The kidney is a complex organ maintaining fluid, electrolyte and acid–base balance. It also serves an endocrine function by secreting renin and erythropoietin.
The kidney is a complex organ maintaining fluid, electrolyte and acid–base balance. It also serves an endocrine function by secreting renin and erythropoietin. Diuretics are drugs that act on the kidney (see Figure 22.1) to increase urine production and can be divided into the following groups:
Carbonic anhydrase inhibitors.
Figure 22.1 Main sites of action of the diuretics.
Bendroflumethiazide, Chlorothiazide, Metolazone
Thiazides (which are chemically related to the sulfonamides) are widely used in the treatment of mild heart failure and hypertension, alone or in combination with other drugs. They have also been used in diabetes insipidus where they act by a complex (not fully understood) mechanism, initially causing a diuresis by decreasing Na+ and water reabsorption in the distal convoluted tubule which in turn reduces glomerular filtration, thereby enhancing Na+ and water absorption in the proximal tubule. In addition, they have been used in renal tubular acidosis. The main difference among the drugs is their rate of absorption from the gut due to differences in lipid solubility and rate of onset and duration of action due to differences in handling by the renal tubule.
Mechanism of Action
Thiazides are moderately potent and act mainly on the early segment of the distal tubule by inhibiting Na+ and Cl− reabsorption. This leads to increased Na+ and Cl− excretion and therefore increased water excretion. The increased Na+ load reaching the distal tubule stimulates an exchange with K+ and H+ so that thiazides tend to precipitate a hypokalaemic, hypochloraemic alkalosis. Thiazides also reduce carbonic anhydrase activity resulting in an increased bicarbonate excretion; however, this effect is small and of little clinical significance.
Metolazone has very powerful synergistic effects when combined with a loop diuretic and is useful in cases of severe oedema.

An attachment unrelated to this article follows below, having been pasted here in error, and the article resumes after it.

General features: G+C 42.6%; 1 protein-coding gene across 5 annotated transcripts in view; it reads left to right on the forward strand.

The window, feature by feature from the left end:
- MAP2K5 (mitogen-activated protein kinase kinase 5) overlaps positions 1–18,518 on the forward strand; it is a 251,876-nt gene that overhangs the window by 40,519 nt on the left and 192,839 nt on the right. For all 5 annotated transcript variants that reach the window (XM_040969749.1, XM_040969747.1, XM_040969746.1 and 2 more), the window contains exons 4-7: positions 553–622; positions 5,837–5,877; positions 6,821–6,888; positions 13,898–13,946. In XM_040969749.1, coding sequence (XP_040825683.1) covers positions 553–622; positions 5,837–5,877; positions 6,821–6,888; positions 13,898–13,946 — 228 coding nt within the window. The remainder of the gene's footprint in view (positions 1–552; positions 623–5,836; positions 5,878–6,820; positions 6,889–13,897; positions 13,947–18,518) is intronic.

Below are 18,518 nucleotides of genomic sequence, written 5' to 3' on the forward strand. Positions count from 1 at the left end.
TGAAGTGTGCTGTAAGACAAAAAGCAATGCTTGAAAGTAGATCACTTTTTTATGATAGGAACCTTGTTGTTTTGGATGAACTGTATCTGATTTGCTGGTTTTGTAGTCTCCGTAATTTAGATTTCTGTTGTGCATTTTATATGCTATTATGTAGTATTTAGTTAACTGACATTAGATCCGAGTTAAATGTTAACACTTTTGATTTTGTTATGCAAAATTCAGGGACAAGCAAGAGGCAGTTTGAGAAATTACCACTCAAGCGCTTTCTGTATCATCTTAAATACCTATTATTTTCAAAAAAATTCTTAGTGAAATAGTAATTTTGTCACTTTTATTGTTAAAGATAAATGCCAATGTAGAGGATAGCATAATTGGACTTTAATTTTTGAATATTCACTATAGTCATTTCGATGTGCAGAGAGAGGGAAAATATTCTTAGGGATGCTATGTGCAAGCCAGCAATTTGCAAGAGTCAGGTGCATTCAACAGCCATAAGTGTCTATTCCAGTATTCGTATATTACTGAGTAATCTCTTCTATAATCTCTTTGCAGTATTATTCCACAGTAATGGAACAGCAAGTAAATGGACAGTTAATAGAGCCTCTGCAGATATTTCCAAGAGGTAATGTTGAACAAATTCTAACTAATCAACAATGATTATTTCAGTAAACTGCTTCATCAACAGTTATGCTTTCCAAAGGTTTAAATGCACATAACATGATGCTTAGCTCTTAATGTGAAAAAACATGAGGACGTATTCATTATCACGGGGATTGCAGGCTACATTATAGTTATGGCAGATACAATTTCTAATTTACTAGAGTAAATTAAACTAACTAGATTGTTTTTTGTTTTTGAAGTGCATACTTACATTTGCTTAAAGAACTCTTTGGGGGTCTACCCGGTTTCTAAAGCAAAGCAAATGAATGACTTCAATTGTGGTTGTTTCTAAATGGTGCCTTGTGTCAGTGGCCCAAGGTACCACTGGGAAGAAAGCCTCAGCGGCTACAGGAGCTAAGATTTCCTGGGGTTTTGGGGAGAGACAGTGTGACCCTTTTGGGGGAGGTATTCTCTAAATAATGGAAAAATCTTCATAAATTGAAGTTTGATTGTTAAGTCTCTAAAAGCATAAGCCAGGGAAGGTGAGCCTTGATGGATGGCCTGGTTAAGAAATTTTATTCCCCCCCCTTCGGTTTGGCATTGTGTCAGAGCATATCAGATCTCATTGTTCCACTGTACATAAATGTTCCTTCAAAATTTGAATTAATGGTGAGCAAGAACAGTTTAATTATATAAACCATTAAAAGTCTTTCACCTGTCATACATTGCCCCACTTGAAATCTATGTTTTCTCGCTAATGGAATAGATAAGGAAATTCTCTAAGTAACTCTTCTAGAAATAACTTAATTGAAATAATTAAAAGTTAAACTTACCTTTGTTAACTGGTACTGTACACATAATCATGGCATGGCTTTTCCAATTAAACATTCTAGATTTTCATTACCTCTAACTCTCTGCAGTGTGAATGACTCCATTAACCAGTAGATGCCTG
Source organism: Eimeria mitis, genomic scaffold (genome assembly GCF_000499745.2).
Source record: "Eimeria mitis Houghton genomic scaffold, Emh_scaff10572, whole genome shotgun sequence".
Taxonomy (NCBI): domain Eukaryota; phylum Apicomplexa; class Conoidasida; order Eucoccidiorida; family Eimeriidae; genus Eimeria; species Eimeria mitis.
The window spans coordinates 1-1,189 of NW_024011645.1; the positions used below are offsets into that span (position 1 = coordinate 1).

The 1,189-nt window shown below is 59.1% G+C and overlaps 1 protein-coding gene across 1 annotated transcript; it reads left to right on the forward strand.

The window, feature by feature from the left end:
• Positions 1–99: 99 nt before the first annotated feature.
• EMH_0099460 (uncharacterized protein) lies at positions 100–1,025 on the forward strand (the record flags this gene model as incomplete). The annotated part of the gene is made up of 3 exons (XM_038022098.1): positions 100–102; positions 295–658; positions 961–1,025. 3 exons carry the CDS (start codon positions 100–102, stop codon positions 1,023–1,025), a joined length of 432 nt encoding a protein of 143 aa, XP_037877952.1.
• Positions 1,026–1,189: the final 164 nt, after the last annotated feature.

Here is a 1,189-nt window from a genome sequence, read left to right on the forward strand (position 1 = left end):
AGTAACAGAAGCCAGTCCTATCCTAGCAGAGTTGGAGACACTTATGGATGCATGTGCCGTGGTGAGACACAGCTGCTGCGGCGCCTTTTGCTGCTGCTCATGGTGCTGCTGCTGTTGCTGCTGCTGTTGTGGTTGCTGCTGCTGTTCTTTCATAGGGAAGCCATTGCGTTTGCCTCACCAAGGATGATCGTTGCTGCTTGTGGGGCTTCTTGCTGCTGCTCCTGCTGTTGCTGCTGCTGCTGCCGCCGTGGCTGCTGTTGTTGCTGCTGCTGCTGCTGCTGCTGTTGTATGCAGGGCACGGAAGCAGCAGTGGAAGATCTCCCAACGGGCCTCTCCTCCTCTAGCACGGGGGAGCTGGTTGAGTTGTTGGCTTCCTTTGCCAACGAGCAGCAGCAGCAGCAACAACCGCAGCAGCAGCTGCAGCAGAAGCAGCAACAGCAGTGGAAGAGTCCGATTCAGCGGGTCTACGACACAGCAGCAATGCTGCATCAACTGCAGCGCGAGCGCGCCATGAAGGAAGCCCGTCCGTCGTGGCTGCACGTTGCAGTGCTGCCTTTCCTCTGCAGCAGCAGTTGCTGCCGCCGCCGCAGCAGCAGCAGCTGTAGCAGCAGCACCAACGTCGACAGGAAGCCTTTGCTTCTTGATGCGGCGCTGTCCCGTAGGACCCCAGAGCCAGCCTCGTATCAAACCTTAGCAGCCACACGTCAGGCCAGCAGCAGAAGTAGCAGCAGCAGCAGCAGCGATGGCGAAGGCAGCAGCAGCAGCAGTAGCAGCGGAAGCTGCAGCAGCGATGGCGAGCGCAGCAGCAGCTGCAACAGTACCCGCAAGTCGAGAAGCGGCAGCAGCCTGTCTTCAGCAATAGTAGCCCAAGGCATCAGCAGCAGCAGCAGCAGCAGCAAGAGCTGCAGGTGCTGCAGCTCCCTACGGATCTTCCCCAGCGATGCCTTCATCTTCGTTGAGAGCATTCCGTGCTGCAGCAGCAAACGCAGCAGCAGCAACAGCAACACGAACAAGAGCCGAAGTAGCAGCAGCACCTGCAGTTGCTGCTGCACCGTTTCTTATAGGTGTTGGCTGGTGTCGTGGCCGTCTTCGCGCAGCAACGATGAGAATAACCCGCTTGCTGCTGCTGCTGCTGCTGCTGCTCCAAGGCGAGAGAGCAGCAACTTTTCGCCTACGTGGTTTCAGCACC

Cardiovascular – thiazides appear to produce their antihypertensive effect by a reduction in plasma volume and systemic vascular resistance, which is maximally achieved at low dose.
Renal – they reduce renal blood flow and may cause a reduction in glomerular filtration rate.
Biochemical – their actions on the kidney lead to various biochemical imbalances. Hypokalaemia may provoke dangerous arrhythmias in those patients taking digoxin concurrently, although oral K+ supplements usually maintain plasma levels within normal limits. Combination with a K+ sparing diuretic may help to control plasma K+. Hypercalcaemia may result from reduced renal Ca2+ excretion. Thiazides may also precipitate a hypochloraemic alkalosis, hyponatraemia and hypomagnesaemia. Thiazides and uric acid are secreted by the same mechanism within the renal tubules. This competition leads to reduced uric acid excretion and a rise in plasma levels, which may precipitate gout.
Metabolic – reduced glycogenesis and insulin secretion coupled with enhanced glycogenolysis tends to raise plasma glucose levels. These effects are most noticeable in diabetic patients. Thiazides increase plasma cholesterol and triglyceride levels.
Haematological – various blood dyscrasias are occasionally seen and include aplastic and haemolytic anaemia, leucopenia, agranulocytosis and thrombocytopenia.
Miscellaneous – impotence, rash and photosensitivity occur rarely. Bendroflumethiazide may precipitate pancreatitis.
Interactions – the hypokalaemia produced by thiazides may prolong the duration of action of non-depolarising muscle relaxants. Non-steroidal anti-inflammatory drugs antagonise the effects of thiazides.